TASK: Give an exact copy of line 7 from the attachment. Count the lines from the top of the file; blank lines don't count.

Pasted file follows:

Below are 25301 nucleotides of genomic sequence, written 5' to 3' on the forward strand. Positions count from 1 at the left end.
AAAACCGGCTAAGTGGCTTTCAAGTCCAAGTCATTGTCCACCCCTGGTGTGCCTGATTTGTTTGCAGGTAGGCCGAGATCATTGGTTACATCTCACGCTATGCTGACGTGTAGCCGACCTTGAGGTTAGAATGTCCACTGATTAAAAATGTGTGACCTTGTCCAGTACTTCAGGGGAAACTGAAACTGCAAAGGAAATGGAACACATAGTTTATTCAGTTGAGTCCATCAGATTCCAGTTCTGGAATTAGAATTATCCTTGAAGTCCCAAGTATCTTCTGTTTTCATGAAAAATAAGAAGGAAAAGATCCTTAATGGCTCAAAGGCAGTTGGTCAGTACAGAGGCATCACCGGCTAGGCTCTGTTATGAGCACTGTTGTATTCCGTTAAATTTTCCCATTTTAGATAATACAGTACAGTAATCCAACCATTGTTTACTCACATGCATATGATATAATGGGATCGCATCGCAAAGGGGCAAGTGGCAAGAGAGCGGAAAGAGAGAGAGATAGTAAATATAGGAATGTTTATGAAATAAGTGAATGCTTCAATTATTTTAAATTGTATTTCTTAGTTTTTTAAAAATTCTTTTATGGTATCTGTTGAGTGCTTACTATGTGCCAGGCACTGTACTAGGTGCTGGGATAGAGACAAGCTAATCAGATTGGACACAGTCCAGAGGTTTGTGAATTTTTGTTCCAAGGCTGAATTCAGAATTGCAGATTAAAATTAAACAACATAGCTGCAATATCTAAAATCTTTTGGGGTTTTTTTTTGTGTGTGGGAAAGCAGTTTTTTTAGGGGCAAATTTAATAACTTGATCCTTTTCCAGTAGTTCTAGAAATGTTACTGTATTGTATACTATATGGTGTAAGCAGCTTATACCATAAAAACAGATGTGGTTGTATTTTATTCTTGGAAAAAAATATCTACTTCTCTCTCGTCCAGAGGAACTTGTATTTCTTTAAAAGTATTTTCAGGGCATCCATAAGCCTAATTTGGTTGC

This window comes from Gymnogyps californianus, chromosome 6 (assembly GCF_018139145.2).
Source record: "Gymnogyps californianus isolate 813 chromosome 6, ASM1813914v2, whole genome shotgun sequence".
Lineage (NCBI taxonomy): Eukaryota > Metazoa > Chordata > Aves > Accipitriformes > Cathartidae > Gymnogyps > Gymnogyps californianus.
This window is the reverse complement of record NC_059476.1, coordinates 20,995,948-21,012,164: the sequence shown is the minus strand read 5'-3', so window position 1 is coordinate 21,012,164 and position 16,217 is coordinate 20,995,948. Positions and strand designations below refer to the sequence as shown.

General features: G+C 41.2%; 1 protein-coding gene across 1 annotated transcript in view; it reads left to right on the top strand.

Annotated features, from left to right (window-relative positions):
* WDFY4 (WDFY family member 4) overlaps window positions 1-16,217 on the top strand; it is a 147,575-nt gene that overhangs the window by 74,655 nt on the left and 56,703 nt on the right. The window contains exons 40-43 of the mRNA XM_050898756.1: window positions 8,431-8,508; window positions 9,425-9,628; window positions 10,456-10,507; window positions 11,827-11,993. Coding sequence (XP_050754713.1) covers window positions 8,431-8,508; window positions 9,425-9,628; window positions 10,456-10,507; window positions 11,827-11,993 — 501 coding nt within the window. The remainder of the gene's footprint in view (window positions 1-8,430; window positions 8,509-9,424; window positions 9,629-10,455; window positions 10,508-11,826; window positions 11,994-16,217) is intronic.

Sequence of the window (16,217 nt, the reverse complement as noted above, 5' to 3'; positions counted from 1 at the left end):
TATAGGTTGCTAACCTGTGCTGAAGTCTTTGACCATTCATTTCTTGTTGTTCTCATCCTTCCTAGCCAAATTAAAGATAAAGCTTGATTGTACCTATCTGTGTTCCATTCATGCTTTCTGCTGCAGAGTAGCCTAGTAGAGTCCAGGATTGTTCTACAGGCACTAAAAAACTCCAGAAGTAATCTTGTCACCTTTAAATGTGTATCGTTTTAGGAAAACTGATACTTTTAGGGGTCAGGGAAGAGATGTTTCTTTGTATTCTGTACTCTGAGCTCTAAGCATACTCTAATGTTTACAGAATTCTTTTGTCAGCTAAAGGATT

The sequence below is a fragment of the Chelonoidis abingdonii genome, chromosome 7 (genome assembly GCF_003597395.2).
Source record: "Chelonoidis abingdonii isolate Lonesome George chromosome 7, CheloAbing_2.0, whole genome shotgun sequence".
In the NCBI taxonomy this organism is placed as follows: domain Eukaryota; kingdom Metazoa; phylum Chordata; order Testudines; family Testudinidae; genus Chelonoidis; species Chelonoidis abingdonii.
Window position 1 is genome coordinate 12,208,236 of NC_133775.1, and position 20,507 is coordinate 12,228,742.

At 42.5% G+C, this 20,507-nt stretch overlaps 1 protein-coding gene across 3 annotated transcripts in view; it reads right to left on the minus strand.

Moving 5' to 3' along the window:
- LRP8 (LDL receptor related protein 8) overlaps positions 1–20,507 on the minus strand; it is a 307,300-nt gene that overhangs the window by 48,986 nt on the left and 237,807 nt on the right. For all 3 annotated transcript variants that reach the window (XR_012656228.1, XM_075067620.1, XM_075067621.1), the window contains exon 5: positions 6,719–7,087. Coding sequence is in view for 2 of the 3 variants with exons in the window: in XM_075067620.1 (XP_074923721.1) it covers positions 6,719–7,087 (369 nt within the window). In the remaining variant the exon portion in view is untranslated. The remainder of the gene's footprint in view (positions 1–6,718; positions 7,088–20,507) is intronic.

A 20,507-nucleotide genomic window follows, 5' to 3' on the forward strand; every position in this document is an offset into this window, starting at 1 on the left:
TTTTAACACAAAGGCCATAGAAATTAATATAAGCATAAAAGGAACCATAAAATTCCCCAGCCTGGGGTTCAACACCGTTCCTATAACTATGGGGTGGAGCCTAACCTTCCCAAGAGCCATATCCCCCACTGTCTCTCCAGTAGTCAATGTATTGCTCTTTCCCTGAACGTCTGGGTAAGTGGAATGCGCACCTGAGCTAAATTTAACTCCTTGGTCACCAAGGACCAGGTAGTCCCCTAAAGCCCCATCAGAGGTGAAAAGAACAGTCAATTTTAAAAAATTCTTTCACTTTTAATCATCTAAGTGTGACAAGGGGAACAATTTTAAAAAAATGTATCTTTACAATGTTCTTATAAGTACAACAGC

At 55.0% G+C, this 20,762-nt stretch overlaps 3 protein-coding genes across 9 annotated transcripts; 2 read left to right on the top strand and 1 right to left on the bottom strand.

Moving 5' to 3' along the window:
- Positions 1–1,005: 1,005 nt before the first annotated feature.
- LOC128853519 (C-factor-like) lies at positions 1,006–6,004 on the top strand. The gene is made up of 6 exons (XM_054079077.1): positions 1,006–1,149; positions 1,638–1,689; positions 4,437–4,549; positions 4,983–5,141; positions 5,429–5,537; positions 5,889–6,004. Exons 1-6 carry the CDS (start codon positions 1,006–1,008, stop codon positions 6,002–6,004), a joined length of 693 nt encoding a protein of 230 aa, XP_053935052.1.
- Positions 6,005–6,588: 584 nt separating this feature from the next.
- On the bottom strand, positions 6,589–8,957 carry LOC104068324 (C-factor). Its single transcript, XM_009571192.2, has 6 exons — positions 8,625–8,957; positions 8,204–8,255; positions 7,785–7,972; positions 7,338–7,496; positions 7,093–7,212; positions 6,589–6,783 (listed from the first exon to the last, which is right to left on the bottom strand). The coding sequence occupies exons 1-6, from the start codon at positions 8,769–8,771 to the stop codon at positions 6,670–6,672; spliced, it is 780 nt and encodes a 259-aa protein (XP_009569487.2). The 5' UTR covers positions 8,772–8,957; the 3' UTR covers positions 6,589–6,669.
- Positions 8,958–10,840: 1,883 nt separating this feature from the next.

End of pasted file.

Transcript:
General features: G+C 41.2%; 1 protein-coding gene across 1 annotated transcript in view; it reads left to right on the top strand.